Non-indigenous zooplankton the role of predatory cladocerans and of copepods in trophic dynamics

University dissertation from Stockholm : Systemekologiska institutionen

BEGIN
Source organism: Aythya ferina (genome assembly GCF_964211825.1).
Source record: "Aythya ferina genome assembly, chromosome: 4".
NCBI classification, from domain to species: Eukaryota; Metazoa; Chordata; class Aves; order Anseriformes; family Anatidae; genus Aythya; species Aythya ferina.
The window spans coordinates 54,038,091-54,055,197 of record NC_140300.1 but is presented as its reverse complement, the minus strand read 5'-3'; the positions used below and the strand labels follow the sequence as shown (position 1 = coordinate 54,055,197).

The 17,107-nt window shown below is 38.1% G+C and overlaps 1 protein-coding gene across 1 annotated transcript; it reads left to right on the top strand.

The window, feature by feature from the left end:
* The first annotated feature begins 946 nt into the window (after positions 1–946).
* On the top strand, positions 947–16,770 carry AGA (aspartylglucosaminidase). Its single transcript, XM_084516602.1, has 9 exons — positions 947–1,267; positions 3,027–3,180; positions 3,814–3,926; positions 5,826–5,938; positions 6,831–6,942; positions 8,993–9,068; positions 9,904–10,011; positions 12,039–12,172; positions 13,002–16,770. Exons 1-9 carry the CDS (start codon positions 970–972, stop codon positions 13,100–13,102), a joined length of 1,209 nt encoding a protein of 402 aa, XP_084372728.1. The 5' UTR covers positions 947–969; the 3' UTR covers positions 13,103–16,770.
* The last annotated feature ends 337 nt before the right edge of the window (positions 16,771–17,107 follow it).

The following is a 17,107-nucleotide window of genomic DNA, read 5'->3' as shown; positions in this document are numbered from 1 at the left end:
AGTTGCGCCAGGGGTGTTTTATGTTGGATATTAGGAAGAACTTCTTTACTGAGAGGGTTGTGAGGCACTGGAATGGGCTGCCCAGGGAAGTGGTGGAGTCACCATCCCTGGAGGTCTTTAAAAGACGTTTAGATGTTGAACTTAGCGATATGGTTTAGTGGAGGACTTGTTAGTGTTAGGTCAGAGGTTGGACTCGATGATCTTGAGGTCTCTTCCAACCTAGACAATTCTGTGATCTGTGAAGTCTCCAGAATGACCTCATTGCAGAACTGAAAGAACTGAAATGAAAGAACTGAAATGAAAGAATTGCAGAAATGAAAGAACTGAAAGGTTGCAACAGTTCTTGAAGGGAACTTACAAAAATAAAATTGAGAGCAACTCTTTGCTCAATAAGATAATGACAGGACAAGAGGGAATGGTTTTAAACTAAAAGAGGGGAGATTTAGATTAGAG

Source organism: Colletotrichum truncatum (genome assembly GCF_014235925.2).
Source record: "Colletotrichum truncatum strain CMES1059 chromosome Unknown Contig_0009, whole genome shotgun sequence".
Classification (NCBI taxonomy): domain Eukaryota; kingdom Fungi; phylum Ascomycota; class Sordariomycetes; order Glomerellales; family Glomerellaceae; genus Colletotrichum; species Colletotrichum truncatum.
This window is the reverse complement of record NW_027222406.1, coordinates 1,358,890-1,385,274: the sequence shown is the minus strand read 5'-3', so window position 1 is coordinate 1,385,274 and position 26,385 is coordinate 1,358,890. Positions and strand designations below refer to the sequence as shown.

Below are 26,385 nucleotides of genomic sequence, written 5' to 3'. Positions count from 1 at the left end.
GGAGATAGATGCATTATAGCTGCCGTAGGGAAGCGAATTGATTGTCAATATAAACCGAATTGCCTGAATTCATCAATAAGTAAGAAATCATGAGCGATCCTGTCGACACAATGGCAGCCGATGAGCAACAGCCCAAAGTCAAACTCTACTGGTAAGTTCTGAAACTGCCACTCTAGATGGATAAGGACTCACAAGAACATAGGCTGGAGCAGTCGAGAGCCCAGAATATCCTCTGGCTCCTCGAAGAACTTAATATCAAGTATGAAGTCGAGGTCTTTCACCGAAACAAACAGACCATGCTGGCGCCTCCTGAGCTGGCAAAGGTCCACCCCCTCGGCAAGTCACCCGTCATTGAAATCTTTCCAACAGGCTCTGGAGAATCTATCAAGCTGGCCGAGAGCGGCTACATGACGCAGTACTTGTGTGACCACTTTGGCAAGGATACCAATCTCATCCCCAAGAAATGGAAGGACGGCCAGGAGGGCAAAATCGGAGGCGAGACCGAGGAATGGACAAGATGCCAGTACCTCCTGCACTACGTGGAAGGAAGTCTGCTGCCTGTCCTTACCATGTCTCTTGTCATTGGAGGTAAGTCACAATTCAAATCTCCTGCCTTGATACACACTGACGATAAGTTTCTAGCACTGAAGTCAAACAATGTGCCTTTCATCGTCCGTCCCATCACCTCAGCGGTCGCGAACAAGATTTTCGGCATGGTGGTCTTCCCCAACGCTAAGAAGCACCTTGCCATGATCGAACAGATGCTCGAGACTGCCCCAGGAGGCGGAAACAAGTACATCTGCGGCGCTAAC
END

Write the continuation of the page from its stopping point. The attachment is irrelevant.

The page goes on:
Abstract: Human-mediated introductions of non-indigenous species now threaten to homogenize the biota of the Globe, causing huge economic and ecological damage. This thesis studies the ecological role of 3 invasive planktonic crustaceans, the omnivorous copepod Acartia tonsa (western Atlantic and Indo-Pacific) and the predatory cladocerans, Cercopagis pengoi (Ponto-Caspian) and Bythotrephes longimanus (Eurasian). B. longimanus invaded the North American Great Lakes in 1982, C. pengoi the Baltic in 1992 and the Great Lakes in 1999, while A. tonsa has an extensive invasion history that includes the Baltic.We review current knowledge on feeding biology of the predatory cladocerans. A study of stable C and N isotope ratios indicated mesozooplankton as the main food source of C. pengoi in the northern Baltic Sea proper, with young C. pengoi also eating microzooplankton, such as rotifers. Young-of-the-year herring did eat C. pengoi and herring trophic position shifted from 2.6 before the invasion to 3.4 after, indicating that C. pengoi had been “sandwiched” into the modified food web between mesozooplankton and fish.Salinity tolerance experiments on Acartia tonsa and co-occurring Acartia clausi showed the formers euryhaline character and high grazing potential. Energy partitioning between ingestion, production and respiration was rather constant over the tested salinity range of 2 to 33, with small differences in gross growth efficiency and cost of growth, but maximum ingestion at 10-20. Egg hatching in A. tonsa was only reduced at the lowest salinity. Extreme changes in salinity were needed to cause significant mortality of A. tonsa in the field, but its feeding activity could be severely reduced by salinity changes likely to occur in estuaries. A study of a hypertrophic estuary showed that A. tonsa can sustain a population despite very high mortality rates, caused by predation, high pH and low oxygen, helping explain the success of A. tonsa as an invader of estuaries.